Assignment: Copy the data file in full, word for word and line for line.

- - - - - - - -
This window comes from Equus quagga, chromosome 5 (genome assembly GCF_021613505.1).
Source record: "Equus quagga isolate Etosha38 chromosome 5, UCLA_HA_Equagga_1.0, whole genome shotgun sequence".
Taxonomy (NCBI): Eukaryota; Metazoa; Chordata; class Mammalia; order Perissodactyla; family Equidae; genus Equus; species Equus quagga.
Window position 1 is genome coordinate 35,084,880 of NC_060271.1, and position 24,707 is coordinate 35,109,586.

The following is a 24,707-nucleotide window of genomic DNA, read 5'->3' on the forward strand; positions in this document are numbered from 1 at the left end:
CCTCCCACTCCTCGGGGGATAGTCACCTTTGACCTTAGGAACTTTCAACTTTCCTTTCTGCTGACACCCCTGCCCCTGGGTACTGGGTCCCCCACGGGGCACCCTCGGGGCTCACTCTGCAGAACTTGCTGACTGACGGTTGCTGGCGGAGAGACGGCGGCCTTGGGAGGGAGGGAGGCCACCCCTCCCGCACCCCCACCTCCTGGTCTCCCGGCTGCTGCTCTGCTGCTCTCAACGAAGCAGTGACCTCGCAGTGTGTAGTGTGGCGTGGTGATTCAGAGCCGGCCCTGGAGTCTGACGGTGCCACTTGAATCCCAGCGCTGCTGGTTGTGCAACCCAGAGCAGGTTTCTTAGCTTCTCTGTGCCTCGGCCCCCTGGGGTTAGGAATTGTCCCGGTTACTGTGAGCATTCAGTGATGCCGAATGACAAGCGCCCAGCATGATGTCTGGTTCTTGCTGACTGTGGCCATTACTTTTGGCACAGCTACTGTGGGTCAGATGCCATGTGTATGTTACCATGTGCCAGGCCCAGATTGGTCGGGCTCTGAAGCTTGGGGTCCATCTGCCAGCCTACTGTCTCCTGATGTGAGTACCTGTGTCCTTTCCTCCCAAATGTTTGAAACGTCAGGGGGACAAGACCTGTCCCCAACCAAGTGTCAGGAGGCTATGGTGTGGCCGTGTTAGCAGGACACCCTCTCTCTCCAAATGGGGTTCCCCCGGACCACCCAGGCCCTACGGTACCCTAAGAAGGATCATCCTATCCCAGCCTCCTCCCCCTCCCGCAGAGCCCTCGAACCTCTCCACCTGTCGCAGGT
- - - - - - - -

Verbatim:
This window comes from Equus quagga, chromosome 5 (genome assembly GCF_021613505.1).
Source record: "Equus quagga isolate Etosha38 chromosome 5, UCLA_HA_Equagga_1.0, whole genome shotgun sequence".
Taxonomy (NCBI): Eukaryota; Metazoa; Chordata; class Mammalia; order Perissodactyla; family Equidae; genus Equus; species Equus quagga.
Window position 1 is genome coordinate 35,084,880 of NC_060271.1, and position 24,707 is coordinate 35,109,586.

The following is a 24,707-nucleotide window of genomic DNA, read 5'->3' on the forward strand; positions in this document are numbered from 1 at the left end:
CCTCCCACTCCTCGGGGGATAGTCACCTTTGACCTTAGGAACTTTCAACTTTCCTTTCTGCTGACACCCCTGCCCCTGGGTACTGGGTCCCCCACGGGGCACCCTCGGGGCTCACTCTGCAGAACTTGCTGACTGACGGTTGCTGGCGGAGAGACGGCGGCCTTGGGAGGGAGGGAGGCCACCCCTCCCGCACCCCCACCTCCTGGTCTCCCGGCTGCTGCTCTGCTGCTCTCAACGAAGCAGTGACCTCGCAGTGTGTAGTGTGGCGTGGTGATTCAGAGCCGGCCCTGGAGTCTGACGGTGCCACTTGAATCCCAGCGCTGCTGGTTGTGCAACCCAGAGCAGGTTTCTTAGCTTCTCTGTGCCTCGGCCCCCTGGGGTTAGGAATTGTCCCGGTTACTGTGAGCATTCAGTGATGCCGAATGACAAGCGCCCAGCATGATGTCTGGTTCTTGCTGACTGTGGCCATTACTTTTGGCACAGCTACTGTGGGTCAGATGCCATGTGTATGTTACCATGTGCCAGGCCCAGATTGGTCGGGCTCTGAAGCTTGGGGTCCATCTGCCAGCCTACTGTCTCCTGATGTGAGTACCTGTGTCCTTTCCTCCCAAATGTTTGAAACGTCAGGGGGACAAGACCTGTCCCCAACCAAGTGTCAGGAGGCTATGGTGTGGCCGTGTTAGCAGGACACCCTCTCTCTCCAAATGGGGTTCCCCCGGACCACCCAGGCCCTACGGTACCCTAAGAAGGATCATCCTATCCCAGCCTCCTCCCCCTCCCGCAGAGCCCTCGAACCTCTCCACCTGTCGCAGGT